To George Washington1
Fair Hill2 Novembr. 3d. 1793.
Not having been in condition to attend you yesterday, and (though free from fever) yet not being well enough to go abroad immediately, I have concluded to submit to you by a line the result of my further reflections on the subject of my last letter.3
I believe it will be altogether safe for the ensuing session of Congress to be held in Philadelphia, and that the good of the public service requires it, if possible. Under the existing prospect, I do not think it would be adviseable for the President to give the business a different direction by any preliminary step. But as the apprehensions of distant members will probably be too much alive, it is desirable they should if possible be brought into the vicinity of Philada. some days before hand to examine and judge for themselves. It is likely they will then be satisfied that they can safely sit in the City. If otherwise, their sentiments concerning another place can be collected as a guide to the President.
To effect this end I would advise that circular letters be written (say by the attny. General, the Secy. of State not being here) to the respective members informally recommending to them as on the part of the President to repair to Germantown and its vicinity some days not more than a week prior to the day for the meeting of Congress, giving the reasons for this recommendation.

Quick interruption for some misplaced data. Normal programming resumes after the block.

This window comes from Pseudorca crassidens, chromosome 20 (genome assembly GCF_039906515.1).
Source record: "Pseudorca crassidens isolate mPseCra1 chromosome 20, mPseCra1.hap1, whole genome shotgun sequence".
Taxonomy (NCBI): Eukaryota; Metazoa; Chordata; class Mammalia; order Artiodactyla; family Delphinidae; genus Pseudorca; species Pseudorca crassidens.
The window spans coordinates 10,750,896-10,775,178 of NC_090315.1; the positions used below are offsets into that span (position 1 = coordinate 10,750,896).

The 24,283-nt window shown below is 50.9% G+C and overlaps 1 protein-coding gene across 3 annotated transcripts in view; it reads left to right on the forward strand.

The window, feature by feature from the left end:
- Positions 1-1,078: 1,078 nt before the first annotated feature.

I prefer this to any public act, because there is an inconvenience in giving any sort of formality to an unauthoritative proceeding.
An objection to the proceeding is that the remote southern members cannot be reached in time, but the answer to this is that they will probably come forward of course to some neighbouring State, New York Delaware or Maryland, & letters for them may be lodged in each.
With true respect & attachment I have the honor to be &c.
LC, George Washington Papers, Library of Congress.
2. Fair Hill, a mansion about halfway between Germantown and Philadelphia, had originally been owned by Isaac Norris, and at this time was owned by his grandson, Joseph Parker Norris, a prominent Philadelphia businessman.